Let’s build a new library, and fire, dispatch and police stations

Published: 12/8/2018 8:10:26 PM

When an opportunity presents itself that betters our community, I believe we should seize the moment. 

Let’s make commitment now to build a new library, fire station, and dispatch center in the next few years, and a police station in the not too distant future. Let’s build quality zero-energy buildings that will save us thousands of dollars every year with very low utility bills and maintenance costs, and help us move toward our commitment of a fossil-fuel-free future!

Understanding financials does not come easily to me, but I think I finally get it, and we can afford it.

Apparently, in the municipal world, it is good practice to have between 8-10 percent of your budget as debt. So, the question is, can we do what we want without exceeding that 10 percent ceiling? The answer presented to the City Council at its October meeting was, YES!

I’d like to compare our town’s economics to that of a fictional family of three that owns a home with a mortgage, and they just learned that one of their parents is coming to live with them, creating the need to expand their home. They also own a very old building that houses their business – a building that no longer meets their needs. Additionally, they have two cars that will need to be replaced at some point.

Last year my fictional family received an inheritance, so they started to rethink their options. They sat down to make a plan that included the cost and timing of each big purchase. They compared the costs of expanding their existing buildings to the possibility of building two new zero-energy buildings that would save them money in the future. They also decided they could hold off buying a new car for at least six years.

Let’s compare our town to my fictional family. Their mortgage is comparable to the towns’ present debt for the high school, the Jon Zon Community Center, garage, and other general debt. Their inheritance is comparable to the $9.4 million grant that we just received for a new library. Building a new library, and a new fire station and dispatch compares to their decision to build both a new home and business facility. The police station is like the cars – put off to the future.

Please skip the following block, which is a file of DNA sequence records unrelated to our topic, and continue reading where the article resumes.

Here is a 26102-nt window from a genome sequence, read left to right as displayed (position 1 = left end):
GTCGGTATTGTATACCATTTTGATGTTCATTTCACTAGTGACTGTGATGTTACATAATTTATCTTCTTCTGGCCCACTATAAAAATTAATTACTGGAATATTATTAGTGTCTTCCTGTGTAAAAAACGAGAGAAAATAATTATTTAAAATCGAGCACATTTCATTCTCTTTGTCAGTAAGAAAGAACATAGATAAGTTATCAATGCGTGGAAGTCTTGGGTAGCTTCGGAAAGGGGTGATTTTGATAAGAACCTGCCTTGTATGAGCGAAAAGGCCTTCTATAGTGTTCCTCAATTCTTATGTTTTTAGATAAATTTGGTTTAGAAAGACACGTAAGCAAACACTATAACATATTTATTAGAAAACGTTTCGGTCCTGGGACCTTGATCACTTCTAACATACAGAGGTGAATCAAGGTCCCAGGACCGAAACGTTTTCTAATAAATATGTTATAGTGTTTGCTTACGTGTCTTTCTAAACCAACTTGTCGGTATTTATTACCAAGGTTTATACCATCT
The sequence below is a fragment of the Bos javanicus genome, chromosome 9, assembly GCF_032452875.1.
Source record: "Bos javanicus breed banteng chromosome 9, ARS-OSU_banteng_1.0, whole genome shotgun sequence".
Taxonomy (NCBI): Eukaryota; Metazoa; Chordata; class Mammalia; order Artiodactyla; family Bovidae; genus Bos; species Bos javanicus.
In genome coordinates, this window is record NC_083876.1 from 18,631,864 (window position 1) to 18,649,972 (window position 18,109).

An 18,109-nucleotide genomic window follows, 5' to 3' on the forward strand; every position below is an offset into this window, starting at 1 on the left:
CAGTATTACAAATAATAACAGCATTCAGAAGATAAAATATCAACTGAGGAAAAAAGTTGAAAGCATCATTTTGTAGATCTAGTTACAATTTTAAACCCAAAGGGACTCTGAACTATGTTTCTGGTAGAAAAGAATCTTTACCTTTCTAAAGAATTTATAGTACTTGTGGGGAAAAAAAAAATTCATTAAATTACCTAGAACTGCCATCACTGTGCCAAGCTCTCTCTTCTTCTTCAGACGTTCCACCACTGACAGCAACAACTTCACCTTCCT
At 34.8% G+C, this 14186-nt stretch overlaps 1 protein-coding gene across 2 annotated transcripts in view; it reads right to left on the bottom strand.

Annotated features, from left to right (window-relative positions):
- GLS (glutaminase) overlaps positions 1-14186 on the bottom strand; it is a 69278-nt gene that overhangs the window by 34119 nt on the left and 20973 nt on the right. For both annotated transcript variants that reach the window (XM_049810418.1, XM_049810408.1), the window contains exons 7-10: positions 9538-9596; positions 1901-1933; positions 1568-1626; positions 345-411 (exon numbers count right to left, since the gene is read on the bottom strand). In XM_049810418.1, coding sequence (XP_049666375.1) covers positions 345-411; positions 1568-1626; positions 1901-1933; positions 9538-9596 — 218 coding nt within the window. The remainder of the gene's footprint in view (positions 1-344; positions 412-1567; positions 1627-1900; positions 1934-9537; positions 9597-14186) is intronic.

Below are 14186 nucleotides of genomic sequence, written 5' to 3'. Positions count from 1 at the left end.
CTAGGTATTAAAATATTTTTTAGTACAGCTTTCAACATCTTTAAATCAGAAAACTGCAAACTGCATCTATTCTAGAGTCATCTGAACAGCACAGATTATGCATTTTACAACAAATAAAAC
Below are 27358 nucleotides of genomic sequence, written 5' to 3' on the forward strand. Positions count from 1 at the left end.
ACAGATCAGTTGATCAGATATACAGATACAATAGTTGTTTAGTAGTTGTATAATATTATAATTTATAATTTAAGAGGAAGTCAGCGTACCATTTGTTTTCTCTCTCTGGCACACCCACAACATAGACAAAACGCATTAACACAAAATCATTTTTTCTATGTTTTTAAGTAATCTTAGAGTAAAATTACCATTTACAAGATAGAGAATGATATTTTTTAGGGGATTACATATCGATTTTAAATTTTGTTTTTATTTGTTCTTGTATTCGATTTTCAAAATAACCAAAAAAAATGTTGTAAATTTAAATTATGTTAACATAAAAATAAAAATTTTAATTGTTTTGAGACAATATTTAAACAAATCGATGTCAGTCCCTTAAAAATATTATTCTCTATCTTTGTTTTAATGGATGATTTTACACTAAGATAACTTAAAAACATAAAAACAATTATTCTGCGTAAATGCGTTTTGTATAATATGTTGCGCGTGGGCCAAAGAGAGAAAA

Here the comparison ends, because municipal finances are different from a families’ finances in that the goal is not to get debt to zero, but to keep it between 8 and 10 percent of the budget. Today, Greenfield has about a 9 percent debt, and taking out loans for a new library and fire and dispatch will push us over the 10 percent limit.

Here is more good news. Time is on our side. Our debt goes down every year.  And we will not have to start paying for the new buildings until they are completed. And, as mentioned we have the $9.4 million grant, which will cover half of the cost of the library.

When we say YES to the new buildings today, the cost will not come to us until 2024, at which time the new debt for our new library, fire, and dispatch will just fit within the 10 percent limit. As for the final project, the police station, it is projected to fit under the 10 percent debt limit in 2030. There is also the potential of pocketing a few million dollars when the library and police stations are sold, and we will start receiving tax revenue from the new building owners.

Now let’s look at the cost of doing nothing. As with all things old, if we do nothing we will have to repair our existing buildings to keep them functioning. We also know that we will have to meet new requirements for all these buildings. If we do nothing, it is estimated that we will spend well over $10 million, and some estimate it could cost $20 million over the next 10 to 15 years. After those upgrades, the library will still be too small and not handicap accessible, the fire station will still be too small for new fire equipment, and the police station will still be deficient. 

In summary, we’ve known about the need to upgrade town buildings for over 30 years. In 2014, residents made a commitment in our master plan, Sustainable Greenfield, to build a new library and fire station within the next five to 10 years. We now have a $9.4 million grant in hand. While there are still challenges ahead to find the right location for the fire station at the right price, I am optimistic that with persistence we can solve this challenge. 

Let’s say YES! Please come and speak up at the Dec 13, 7 p.m. Library hearing at the Greenfield High School. These new buildings will improve our safety, quality of life and the resilience of our community. Our children and grandchildren will thank us for our vision and efforts.

Nancy Hazard is the former director of the Northeast Sustainable Energy Association, and sits on several city committees. She can be reached at Nancy.Hazard@worldsustain.net.


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